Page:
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A God Who Forgets

At my age, I've seen it all, done it all, heard it all; I just can't remember it at all.

These days, I spend a lot of time thinking about the hereafter. I go somewhere to get something and then wonder what I came here after.

Last week, I heard another really clever joke about forgetfulness. But I can’t remember what it was.

We laugh at our memory loss - perhaps to keep from crying. It can be very frustrating to forget. I once spent the better part of a morning searching for my car keys. I combed the yard, front and back, thinking my keys had fallen out of my jacket pocket the night before. I searched the kids’ rooms thinking they had borrowed my keys and failed to return them. Finally, I found my keys. They were in my bucket of small change – right where I’d left them.

But forgetting is not always bad. Aren’t there moments in your life you would like to forget? Aren’t there pieces of your past that you would prefer that God not remember? The Psalmist begged of God, “Remember not the sins of my youth and my rebellious ways” (Psalm 25:7). That’s a wish I can certainly share.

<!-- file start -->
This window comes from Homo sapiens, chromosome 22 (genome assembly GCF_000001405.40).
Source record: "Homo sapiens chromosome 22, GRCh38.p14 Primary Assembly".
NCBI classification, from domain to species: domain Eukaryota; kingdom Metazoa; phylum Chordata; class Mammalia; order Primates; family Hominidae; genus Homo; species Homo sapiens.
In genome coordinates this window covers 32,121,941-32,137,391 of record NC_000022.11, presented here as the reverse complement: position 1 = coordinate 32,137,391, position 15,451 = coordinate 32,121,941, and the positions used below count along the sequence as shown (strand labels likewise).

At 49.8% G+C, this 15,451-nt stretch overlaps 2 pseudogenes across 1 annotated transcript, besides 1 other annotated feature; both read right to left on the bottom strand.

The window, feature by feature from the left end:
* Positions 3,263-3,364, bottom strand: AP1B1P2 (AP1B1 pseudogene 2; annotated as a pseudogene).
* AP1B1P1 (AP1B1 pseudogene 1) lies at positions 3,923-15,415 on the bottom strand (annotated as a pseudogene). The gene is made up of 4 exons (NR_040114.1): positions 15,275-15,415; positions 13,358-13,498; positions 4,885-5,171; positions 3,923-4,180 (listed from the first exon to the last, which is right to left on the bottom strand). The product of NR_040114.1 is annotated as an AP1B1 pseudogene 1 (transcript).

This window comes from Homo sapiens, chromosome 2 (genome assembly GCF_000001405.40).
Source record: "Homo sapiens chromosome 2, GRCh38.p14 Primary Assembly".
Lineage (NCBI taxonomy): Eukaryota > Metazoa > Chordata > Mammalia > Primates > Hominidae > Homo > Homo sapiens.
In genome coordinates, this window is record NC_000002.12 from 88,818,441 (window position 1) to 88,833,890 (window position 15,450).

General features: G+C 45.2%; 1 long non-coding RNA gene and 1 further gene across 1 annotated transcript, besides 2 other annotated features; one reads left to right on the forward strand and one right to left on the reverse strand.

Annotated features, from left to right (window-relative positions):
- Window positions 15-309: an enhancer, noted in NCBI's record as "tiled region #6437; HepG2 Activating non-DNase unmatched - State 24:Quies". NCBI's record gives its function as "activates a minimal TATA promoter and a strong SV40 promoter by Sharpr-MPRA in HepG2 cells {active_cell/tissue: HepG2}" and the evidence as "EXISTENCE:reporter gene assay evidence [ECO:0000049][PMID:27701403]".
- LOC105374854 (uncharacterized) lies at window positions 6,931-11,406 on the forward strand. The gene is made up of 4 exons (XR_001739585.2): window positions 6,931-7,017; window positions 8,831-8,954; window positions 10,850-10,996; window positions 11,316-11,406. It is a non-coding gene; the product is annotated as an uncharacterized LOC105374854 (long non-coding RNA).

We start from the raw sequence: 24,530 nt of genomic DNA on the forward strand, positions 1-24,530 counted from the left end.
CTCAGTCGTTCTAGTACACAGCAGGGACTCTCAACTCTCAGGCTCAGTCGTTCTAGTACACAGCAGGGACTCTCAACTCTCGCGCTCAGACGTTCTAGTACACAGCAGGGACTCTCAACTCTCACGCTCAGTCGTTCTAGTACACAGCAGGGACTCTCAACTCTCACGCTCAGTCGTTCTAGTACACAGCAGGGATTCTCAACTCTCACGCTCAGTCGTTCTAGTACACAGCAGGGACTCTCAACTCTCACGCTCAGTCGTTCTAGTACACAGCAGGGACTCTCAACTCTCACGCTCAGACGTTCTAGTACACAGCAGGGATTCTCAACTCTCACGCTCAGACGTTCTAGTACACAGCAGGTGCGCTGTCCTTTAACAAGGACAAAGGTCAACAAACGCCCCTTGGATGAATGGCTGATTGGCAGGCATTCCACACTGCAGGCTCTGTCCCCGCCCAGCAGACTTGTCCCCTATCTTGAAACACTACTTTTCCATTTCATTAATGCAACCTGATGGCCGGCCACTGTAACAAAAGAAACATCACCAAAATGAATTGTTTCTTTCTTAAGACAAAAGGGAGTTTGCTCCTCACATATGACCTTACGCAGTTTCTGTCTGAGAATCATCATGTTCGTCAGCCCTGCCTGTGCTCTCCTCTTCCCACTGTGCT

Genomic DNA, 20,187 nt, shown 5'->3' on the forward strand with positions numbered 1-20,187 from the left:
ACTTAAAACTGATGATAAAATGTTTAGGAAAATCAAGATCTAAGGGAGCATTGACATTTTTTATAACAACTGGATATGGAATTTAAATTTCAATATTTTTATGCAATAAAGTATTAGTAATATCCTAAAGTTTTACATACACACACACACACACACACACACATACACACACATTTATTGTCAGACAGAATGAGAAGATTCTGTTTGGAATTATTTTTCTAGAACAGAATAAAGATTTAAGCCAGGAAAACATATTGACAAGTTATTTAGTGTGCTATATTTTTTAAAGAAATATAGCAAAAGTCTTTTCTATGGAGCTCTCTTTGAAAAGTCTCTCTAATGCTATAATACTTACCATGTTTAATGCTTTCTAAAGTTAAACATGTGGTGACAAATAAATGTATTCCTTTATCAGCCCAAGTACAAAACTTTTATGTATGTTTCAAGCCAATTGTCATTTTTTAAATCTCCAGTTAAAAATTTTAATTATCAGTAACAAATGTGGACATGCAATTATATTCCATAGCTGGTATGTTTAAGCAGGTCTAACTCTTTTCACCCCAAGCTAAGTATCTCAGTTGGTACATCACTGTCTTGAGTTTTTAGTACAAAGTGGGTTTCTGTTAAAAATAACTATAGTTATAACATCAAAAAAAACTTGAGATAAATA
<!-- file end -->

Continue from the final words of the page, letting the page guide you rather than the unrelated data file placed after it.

The good news is that it’s a request that God is willing to grant. “Their sins and lawless acts I will remember no more,” he promises his people (Hebrews 10:17). Obviously, God can remember; he’s just willing not to.

What a great gift to us! What a great challenge for us to imitate! “Love keeps no record of wrongs” (1 Corinthians 13:5), but we often do.

What should you forget? Maybe that hurtful comment your spouse made last night? Or that time last year when you got skipped for the promotion at work? Maybe the 2 million previous times you’ve told your teen to clean his room?

Or, it could be that what you most need to forget are your own sins. But you can’t forget them until you take the prescribed steps so God agrees to forget them. Once he has forgiven and forgotten, the healthiest choice we can make is to forget our failures. “Forgetting what is behind,” wrote the apostle Paul, is a critical part of the secret of being content (Philippians 3:13; 4: 12).

Thank God for what he forgets. May he grant us the ability to forget what he does, whether it’s our sin or someone else’s.


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